Networking Tips To Get Noticed At Clubs!
Get used to the phrase ‘It’s not what you know, it’s who you know’. Everyone you talk to about your quest to find work eventually says this. Networking can range from a simple meet and greet with a club or bar owner when you hand over your demo, to meeting people who introduce you to more people, and eventually getting work from those connections.
Attitude and presentation can go a long way in this industry. If you can convince a club or bar owner that you’d actually be good to have around, either because you seem like a reliable kind of person or because you’re well dressed and attractive enough to be eye candy for the public, then you’ve already given yourself a step up the ladder. Some genres of music promote and thrive on the aloof ‘too cool for you’ style of DJ, but it’s not something I’d recommend myself.
Going straight to a club owner and asking for work is a ballsy move. If the owner says no, you may have blown your chances of working for the club. However, if you befriend the bar staff and the DJ, who may then recommend you for a small DJing spot, you might get a lot more luck.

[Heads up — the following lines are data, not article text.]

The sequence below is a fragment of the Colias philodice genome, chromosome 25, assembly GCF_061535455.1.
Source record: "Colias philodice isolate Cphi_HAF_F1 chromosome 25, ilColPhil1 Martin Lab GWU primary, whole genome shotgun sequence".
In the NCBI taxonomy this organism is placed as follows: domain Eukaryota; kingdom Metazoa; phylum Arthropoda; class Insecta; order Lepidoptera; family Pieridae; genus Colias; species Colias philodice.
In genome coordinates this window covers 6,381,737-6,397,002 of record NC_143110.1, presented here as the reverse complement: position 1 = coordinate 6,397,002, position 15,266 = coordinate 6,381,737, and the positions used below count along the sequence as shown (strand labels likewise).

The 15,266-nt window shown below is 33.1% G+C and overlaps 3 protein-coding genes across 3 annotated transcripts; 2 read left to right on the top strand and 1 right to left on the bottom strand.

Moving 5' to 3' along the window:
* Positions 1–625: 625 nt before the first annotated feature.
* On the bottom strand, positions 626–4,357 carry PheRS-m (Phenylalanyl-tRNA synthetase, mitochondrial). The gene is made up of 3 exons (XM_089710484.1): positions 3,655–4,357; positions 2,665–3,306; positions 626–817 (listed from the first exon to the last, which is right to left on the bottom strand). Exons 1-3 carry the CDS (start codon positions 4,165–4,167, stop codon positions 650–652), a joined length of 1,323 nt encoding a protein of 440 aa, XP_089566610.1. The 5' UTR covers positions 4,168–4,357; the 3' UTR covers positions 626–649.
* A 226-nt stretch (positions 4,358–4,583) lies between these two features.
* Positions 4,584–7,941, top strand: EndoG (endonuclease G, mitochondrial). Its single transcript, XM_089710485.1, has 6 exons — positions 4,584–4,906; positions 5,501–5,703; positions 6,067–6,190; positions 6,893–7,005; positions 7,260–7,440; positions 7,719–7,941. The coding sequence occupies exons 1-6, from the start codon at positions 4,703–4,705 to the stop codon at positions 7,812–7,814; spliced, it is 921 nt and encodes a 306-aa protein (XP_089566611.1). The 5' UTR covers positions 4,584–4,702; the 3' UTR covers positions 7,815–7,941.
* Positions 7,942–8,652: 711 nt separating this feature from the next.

How you develop your relationship with people is down to your personality. If you think you’re the type who can strike up a friendship with a DJ in a pub, and use that friendship to get somewhere, by all means go for it. Just realise that the DJ will peg you for a DJ wannabe from the moment you even glance around his or her DJ booth. Don’t pretend that’s not why you’re there, but unless you think it’s worthwhile pushing it, play it cool and hold off the hard sell for a while.
Getting to know bar staff, particularly senior bar staff, can be another good avenue to get into the club, even as a warm-up DJ. Again, you need to take some time, become a regular, get to know the staff and the club well, and when you’re happy that you can start to push your luck, hand over a demo and see what becomes of it.
Getting a foot in the door when you’re already inside is easy! Insider knowl- edge is the best advantage you can have. A bar job in a club or pub you want to work in is an excellent way of selling yourself surreptitiously. You can subtly spread word of your skills and repeatedly let people hear your demo until they realise that they like you and want to put you in the booth. By the time they grasp your true agenda, it’s too late: they’re already happy to have hired you as the DJ!